Thursday, June 24, 2021

Ombudsman Calls for Extension of Jurisdiction


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By Momodou Jarju 

The Office of the Ombudsman has called on the Select Committee on Regional Government and Lands, which also oversees the Ombudsman and IEC, to extend their jurisdiction to include the private sector, in their investigative mandate.

This was disclosed on Wednesday May 15th 2019, at the National Assembly when The Ombudsman Mrs Fatou Njie Jallow and delegation, presented their activity report for the year 2015, 2016 and 2017 respectively. Mrs Fatou Njie Jallow said the number of complaints they received from the private sector during the period under review was 214; but that the office did not investigate the cases because it is not under its purview. Ms. Jallow said complainants were advised as to where to seek redress. “There is therefore the need to extend the jurisdiction of the Ombudsman to include the private sector. This is included in the country’s National Development Plan (NDP) and the office is working towards it,” she said.

Speaking further, Mrs Jallow said the type of complaints they received during the period under review ranged from unfair treatment at work places, injustice, corruption, retirement benefits, salary related cases, unlawful termination and dismissals, unlawful suspension and detention, etc.

Mrs Jallow said statistics in the 2017 report showed that the highest number of complaints received, were wrongful dismissals and terminations, followed by unfair treatment and injustice; that most of these were cases that took place in 1997, which made it difficult for information from institutions to be retrieved.

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The combined three-year report presentation consisted cases investigated and other activities of the office during the period under review. The institution received 571 complaints in the span of three years. Jallow said in 2015, a total of 128 complaints were received from the public sector, out of which 104 were successfully investigated, and closed by December 2015; that this denotes 82% completion. “Currently the completion rate is 100%, and there are no pending cases,” she said.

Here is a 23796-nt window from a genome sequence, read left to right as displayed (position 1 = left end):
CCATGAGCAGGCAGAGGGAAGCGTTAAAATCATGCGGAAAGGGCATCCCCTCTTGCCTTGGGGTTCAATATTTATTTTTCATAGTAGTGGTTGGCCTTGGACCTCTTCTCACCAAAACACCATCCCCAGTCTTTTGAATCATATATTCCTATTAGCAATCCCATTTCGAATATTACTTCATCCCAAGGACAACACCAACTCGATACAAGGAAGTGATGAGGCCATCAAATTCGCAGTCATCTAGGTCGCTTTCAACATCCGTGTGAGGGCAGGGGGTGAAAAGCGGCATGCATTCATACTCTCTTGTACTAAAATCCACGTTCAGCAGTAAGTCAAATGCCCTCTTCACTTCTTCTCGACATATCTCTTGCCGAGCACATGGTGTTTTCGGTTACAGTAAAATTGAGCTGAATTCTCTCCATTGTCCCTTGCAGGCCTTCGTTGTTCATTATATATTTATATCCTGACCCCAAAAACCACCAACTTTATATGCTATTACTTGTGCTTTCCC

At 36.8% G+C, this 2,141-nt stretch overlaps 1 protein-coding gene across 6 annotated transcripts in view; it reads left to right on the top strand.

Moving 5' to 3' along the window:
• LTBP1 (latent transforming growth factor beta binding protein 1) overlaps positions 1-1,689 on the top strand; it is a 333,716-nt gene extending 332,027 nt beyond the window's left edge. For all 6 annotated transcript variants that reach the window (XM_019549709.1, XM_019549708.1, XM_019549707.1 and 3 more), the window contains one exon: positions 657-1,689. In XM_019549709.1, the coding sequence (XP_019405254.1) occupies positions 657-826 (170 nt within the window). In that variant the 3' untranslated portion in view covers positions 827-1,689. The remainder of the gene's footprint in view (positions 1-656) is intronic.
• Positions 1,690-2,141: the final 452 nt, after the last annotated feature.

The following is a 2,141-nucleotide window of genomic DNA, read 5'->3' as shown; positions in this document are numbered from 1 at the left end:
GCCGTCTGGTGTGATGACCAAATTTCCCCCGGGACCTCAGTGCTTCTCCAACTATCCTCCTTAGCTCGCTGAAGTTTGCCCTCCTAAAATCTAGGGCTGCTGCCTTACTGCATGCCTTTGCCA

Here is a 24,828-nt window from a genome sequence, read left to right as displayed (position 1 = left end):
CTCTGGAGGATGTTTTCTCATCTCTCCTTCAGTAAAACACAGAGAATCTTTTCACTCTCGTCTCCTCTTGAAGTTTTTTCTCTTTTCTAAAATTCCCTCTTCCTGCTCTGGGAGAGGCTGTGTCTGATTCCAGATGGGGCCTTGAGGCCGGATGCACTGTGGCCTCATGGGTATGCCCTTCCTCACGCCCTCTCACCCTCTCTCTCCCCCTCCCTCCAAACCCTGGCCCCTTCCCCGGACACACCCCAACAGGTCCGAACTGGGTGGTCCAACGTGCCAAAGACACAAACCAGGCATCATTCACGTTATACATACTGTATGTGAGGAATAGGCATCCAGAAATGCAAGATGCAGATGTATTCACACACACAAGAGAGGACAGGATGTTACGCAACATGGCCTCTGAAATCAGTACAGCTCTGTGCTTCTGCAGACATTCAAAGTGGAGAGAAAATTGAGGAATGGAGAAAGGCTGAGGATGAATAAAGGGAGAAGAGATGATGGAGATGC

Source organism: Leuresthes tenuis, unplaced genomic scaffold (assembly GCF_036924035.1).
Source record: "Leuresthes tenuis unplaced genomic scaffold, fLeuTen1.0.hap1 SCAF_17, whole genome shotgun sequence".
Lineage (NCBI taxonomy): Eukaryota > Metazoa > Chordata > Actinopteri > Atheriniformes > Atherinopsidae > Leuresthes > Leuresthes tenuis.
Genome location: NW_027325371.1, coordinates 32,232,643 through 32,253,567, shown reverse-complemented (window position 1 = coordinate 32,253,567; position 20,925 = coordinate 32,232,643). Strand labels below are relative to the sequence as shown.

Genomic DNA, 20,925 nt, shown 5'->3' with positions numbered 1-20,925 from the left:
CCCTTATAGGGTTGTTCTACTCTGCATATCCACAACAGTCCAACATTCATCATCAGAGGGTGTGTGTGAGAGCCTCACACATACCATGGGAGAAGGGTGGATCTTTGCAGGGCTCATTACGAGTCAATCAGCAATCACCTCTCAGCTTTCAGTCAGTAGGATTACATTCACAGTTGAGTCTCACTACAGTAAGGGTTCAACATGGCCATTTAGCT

In 2016, she said a total of 131 complaints was received from the public sector out of which 107 were successfully investigated and closed by December 2016; that this denotes 82% completion. “Currently the percentage has increased to 93% with 9 cases still under investigation,” she said; that in 2017, a total of 312 cases were registered from the public sector out of which 218 were successfully investigated and closed by 2017; that this denotes 58% completion. “The number of cases received in 2017 increased tremendously. This one can be deduced as mainly due to the democratic environment currently in the country, which allows public officers and the general public to lodge complaints to the office of the Ombudsman, without intimidation,” she said.

According to her, the office of the Ombudsman has been struggling to get information; thus the completion rate is currently at 80% with 76 cases still under investigation.

“The Office will not relent, but will ensure that any complaint lodged at the office of the Ombudsman is investigated thoroughly and the appropriate recommendation made,” she said.

She presented that the compliance rate to their office’s recommendations is high, having over 98% compliance with recommendations and the number of complaints received over the past three years has increased from 128 cases a year, to 312 cases a year. She said this is over a 100% increment in the number of complaints lodged. 

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